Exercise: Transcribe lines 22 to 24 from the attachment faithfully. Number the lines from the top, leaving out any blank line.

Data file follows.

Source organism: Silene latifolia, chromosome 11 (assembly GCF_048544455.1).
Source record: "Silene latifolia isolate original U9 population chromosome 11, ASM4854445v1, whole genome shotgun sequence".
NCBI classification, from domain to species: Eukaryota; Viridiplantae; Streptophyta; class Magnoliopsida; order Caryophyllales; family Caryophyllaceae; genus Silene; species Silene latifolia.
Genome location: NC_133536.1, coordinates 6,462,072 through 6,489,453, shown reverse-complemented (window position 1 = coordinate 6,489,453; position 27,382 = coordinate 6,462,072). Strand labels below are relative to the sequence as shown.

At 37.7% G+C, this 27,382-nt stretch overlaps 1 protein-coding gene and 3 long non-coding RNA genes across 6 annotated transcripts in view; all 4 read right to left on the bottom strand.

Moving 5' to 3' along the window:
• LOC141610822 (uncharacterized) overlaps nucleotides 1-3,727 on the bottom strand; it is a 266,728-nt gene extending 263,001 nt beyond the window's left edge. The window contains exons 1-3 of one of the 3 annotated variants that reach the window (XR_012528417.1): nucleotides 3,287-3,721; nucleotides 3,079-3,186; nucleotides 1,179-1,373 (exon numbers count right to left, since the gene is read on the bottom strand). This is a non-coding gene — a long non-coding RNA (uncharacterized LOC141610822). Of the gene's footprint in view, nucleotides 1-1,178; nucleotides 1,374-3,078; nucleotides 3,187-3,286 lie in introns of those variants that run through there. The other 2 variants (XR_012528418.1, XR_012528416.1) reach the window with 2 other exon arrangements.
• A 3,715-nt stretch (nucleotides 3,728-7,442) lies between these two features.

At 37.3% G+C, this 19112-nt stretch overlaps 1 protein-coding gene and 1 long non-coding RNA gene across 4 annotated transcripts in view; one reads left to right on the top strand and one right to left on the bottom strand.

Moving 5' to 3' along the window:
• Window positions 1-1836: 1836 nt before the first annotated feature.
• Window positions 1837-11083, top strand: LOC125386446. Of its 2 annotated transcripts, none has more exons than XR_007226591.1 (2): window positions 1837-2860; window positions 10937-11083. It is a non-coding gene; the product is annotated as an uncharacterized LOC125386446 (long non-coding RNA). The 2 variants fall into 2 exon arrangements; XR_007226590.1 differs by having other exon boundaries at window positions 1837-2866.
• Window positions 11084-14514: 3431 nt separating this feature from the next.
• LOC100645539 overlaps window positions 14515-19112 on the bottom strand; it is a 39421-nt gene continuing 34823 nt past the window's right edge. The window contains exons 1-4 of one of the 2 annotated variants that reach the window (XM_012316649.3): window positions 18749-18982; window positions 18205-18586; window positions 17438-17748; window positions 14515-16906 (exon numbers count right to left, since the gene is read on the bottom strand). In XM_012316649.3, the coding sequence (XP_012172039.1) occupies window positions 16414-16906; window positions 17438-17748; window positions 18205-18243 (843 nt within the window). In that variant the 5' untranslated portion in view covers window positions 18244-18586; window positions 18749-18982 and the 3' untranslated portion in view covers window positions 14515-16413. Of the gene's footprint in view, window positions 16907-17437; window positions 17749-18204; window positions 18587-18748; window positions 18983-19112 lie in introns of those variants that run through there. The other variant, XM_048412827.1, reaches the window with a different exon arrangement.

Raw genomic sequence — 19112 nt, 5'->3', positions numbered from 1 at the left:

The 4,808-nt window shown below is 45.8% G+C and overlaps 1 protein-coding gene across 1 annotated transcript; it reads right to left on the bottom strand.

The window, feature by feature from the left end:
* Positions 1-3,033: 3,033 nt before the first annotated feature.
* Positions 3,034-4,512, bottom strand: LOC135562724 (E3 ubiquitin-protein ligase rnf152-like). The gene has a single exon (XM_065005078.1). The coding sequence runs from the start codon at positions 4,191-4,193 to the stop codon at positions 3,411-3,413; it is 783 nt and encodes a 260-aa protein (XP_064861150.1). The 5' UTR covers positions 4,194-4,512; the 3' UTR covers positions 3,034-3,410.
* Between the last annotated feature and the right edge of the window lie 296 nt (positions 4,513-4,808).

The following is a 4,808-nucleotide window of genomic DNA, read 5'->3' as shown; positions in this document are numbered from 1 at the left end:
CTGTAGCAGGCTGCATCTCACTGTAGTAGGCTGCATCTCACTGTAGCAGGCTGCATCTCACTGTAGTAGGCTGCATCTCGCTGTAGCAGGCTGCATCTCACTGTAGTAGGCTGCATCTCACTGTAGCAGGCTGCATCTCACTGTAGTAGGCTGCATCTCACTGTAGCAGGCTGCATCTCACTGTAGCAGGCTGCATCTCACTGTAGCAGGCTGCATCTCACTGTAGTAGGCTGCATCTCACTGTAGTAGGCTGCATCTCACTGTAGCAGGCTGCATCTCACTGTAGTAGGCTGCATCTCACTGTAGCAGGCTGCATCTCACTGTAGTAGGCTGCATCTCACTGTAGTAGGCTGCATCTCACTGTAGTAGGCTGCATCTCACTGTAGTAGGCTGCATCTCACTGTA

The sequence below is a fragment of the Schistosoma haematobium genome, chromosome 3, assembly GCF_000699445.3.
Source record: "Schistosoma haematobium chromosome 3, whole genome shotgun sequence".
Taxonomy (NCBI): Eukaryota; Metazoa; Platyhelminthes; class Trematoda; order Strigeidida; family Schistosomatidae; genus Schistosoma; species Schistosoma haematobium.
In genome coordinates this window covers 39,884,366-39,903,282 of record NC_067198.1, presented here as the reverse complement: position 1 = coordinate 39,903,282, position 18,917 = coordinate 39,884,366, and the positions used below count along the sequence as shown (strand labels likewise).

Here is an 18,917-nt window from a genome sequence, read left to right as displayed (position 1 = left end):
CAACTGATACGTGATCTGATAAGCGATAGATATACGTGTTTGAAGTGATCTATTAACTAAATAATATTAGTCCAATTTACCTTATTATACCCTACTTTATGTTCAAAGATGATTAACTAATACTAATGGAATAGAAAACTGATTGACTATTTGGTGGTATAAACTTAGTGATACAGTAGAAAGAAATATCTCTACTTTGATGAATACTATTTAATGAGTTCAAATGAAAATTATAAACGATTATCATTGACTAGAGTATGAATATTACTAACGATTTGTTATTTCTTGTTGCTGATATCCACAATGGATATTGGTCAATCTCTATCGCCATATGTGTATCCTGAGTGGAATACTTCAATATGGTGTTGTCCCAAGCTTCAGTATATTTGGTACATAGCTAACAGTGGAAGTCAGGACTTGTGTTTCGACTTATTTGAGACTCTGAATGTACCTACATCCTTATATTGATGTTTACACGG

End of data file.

CTGTAGCAGGCTGCATCTCACTGTAGTAGGCTGCATCTCACTGTAGCAGGCTGCATCTCACTGTAGTAGGCTGCATCTCGCTGTAGCAGGCTGCATCTCACTGTAGTAGGCTGCATCTCACTGTAGCAGGCTGCATCTCACTGTAGTAGGCTGCATCTCACTGTAGCAGGCTGCATCTCACTGTAGCAGGCTGCATCTCACTGTAGCAGGCTGCATCTCACTGTAGTAGGCTGCATCTCACTGTAGTAGGCTGCATCTCACTGTAGCAGGCTGCATCTCACTGTAGTAGGCTGCATCTCACTGTAGCAGGCTGCATCTCACTGTAGTAGGCTGCATCTCACTGTAGTAGGCTGCATCTCACTGTAGTAGGCTGCATCTCACTGTAGTAGGCTGCATCTCACTGTA

The sequence below is a fragment of the Schistosoma haematobium genome, chromosome 3, assembly GCF_000699445.3.
Source record: "Schistosoma haematobium chromosome 3, whole genome shotgun sequence".